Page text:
Thursday, January 12, 2012

Allow me to say: i said it.

Not to be arrogant, but i've been arguing for a long time that a possible, good and cheap solution for the RAF requirement in tactical airlift would be the BAe 146. Reading the page of the 2020 RAF on this blog will confirm it.

I'm not so surprised, consequently, to hear that the MOD is looking at acquiring, as Urgent Operational Requirement, a couple of BAe 146 Quick Change cargo planes.

The BAe 146 is an excellent solution: two 146-100-series aircraft are already used by the RAF for VIP transport duties with the 32 (The Royal) Sqn at RAF Northolt, near London. These planes are also used in support of Afghanistan requirements from time to time. In addition, already in 2009 the MOD had looked into the BAe 146 when a six months agreement was signed by the MOD with Titan Airways: the MOD leased the plane for meering support troop transport requirements in the Middle East.

And around 2 years ago, BAE made its proposal to convert second-hand BAe 146 airplanes for military use, creating the "Quick Change" variant. For now, there are only five aircraft available on the market in the configuration identified by the MoD, with freight operator TNT having previously sought a buyer for its two examples, which are now likely to end up taken by the MOD.

Once acquired, the used transports will receive modifications including the addition of defensive aids system equipment to protect them from any attack by insurgents armed with surface-to-air missiles. It is likely that they will be operated by 32 Squadron, the only RAF formation with crews ready for the type. The DE&S request specifically mentions "augment its existing fleet of BAe 146-100 aircraft (70 - 80 seats class)". The cost of the acquisition could be around 6 million pounds.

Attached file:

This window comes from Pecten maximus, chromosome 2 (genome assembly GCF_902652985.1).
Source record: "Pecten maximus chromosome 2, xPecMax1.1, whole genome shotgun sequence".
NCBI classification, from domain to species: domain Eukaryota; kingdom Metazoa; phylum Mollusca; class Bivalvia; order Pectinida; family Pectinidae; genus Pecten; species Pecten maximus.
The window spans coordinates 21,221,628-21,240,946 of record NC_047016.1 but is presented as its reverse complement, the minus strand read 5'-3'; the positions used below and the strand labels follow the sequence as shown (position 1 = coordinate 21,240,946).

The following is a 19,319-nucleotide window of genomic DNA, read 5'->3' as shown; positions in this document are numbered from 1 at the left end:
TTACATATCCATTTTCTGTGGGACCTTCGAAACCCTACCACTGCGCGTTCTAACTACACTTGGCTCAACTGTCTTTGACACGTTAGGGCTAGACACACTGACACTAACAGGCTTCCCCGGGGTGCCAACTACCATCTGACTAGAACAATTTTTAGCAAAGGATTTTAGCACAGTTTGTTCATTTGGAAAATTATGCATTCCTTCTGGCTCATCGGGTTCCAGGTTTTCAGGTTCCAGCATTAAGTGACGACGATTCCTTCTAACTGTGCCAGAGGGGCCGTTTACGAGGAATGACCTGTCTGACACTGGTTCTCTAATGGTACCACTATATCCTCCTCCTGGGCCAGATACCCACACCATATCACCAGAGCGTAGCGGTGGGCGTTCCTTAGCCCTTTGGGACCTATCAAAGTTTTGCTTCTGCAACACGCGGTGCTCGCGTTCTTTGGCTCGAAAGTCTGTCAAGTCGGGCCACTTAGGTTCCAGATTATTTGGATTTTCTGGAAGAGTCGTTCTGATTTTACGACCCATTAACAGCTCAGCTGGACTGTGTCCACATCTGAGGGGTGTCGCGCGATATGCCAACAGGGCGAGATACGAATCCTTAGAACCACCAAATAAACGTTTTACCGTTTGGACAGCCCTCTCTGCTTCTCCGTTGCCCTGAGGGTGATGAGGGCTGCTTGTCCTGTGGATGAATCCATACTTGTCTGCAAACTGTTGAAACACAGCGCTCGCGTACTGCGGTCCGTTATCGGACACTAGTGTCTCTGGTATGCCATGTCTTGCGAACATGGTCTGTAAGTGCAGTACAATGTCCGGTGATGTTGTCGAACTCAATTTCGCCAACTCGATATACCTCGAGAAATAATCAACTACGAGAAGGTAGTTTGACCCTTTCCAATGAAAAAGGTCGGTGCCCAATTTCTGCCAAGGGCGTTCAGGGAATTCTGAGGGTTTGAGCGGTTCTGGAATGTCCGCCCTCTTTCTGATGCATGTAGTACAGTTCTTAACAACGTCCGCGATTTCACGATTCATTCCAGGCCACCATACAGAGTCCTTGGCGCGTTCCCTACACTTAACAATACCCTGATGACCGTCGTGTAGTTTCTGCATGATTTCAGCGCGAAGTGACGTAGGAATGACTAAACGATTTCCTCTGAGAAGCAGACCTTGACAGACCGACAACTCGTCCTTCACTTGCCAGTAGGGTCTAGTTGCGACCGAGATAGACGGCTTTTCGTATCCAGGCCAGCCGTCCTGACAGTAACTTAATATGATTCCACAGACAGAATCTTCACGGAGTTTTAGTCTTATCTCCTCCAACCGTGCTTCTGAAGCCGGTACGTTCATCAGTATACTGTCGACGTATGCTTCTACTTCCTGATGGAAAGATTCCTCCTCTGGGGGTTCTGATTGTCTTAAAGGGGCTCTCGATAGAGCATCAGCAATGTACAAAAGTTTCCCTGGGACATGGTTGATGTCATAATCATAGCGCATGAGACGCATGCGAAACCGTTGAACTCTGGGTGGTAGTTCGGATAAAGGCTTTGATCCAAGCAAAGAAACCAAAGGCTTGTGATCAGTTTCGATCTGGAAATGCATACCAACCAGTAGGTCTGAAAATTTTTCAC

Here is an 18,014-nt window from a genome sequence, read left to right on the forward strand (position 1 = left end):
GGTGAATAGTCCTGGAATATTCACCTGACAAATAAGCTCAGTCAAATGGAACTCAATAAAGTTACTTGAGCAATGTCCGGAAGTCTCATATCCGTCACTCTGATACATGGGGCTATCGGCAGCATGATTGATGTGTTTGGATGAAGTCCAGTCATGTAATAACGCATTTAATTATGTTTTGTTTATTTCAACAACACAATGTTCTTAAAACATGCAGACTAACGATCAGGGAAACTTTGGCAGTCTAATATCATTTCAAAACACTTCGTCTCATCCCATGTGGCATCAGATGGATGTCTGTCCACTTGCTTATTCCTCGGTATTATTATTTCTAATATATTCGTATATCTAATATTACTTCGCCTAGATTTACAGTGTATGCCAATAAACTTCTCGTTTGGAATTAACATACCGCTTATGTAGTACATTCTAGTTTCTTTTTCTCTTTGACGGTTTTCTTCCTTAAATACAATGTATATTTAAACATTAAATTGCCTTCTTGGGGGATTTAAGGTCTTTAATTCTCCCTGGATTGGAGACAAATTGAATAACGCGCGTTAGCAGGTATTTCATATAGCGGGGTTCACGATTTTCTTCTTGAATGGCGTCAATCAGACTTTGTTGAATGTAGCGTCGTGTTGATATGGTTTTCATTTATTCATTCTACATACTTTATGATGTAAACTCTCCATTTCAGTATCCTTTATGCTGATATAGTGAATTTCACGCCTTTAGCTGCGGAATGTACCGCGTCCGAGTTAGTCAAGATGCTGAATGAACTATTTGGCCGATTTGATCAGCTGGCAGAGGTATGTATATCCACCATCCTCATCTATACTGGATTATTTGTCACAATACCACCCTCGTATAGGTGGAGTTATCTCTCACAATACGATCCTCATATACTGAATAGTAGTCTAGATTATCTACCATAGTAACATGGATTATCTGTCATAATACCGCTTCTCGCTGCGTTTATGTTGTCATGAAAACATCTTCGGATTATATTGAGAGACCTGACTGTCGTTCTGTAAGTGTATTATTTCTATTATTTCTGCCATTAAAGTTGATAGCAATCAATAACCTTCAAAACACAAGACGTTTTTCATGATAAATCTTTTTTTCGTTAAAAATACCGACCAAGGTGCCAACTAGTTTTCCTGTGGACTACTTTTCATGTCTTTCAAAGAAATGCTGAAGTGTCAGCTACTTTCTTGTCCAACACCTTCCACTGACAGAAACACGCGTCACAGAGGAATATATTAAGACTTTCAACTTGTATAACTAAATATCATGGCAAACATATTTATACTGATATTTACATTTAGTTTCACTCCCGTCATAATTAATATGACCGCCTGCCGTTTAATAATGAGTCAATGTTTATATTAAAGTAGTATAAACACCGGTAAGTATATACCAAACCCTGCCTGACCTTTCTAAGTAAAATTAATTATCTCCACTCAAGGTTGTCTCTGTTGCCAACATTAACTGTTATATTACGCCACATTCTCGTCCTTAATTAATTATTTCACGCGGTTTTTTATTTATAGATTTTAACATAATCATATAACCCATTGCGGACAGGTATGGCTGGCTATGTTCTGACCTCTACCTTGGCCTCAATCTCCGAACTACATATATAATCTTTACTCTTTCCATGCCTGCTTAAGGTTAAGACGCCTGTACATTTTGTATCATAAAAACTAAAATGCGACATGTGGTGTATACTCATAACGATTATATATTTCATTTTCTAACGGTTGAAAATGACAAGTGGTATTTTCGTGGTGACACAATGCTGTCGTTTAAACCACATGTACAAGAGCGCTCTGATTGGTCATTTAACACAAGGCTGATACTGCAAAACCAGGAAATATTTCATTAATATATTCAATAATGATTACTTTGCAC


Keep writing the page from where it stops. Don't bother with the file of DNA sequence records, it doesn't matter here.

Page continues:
The UOR is made necessary by the delay in the A400 and the reduced number of C130K available, with the whole fleet of ths type destined to vanish within this year. 

The BAe 146-200 Quick Change airplane comes with a large Freight Door in the back [76” (3.33 m) Wide; 131”(1.93 m) High] and offers a typical gross payload of 11.500 kg. This payload is made up by: 

- Six 108” X 88” pallets plus one half pallet; or
- Four 125” X 96” pallets; or
- Nine LD3 containers; or 

- Palletized seats for personnel 

Good data on the BAe 146 family is available in this document from BAE. 

The conversion of the over 200 used, civilian BAe 146 airplanes in "BAe 146M Quick Change" is offered, with a cost as little as 5 USD millions per conversion. Performances for the type are very good overall, and cost effective: BAE says the 146-300QT has a range of over 1600 nautical miles with a 11/12 tons payload. An extended range fit could take the range out to over 2200 nautical miles with a 12 tone payload. Excellent tactical airlift capability, at a price that no competitor can match.

Since the RAF once planned to operate C130J AND A400, while now it is planned that, by 2022, the A400 will be alone, a small fleet of cheap, tactical cargo planes could be a very good idea.

1 comment:

  1. Allow me to say

    This has been floated by BAE for a few years now, we even discussed it over at TD late in 2009 and in February post the LIbyan evacuation

    As a stop gap, for the money, you can't argue with the decision but I wouldn't characterise it as a tactical aircraft. Despite being relatively short legged, capable of mixed passenger/cargo and able to use short runways its not going to be going into the rough stufff. Having said that, the runnway at Bastion is longer than most airports 146's operate from so who knows.

    I expect they will be doing the Cyprus to the Middle East trip.


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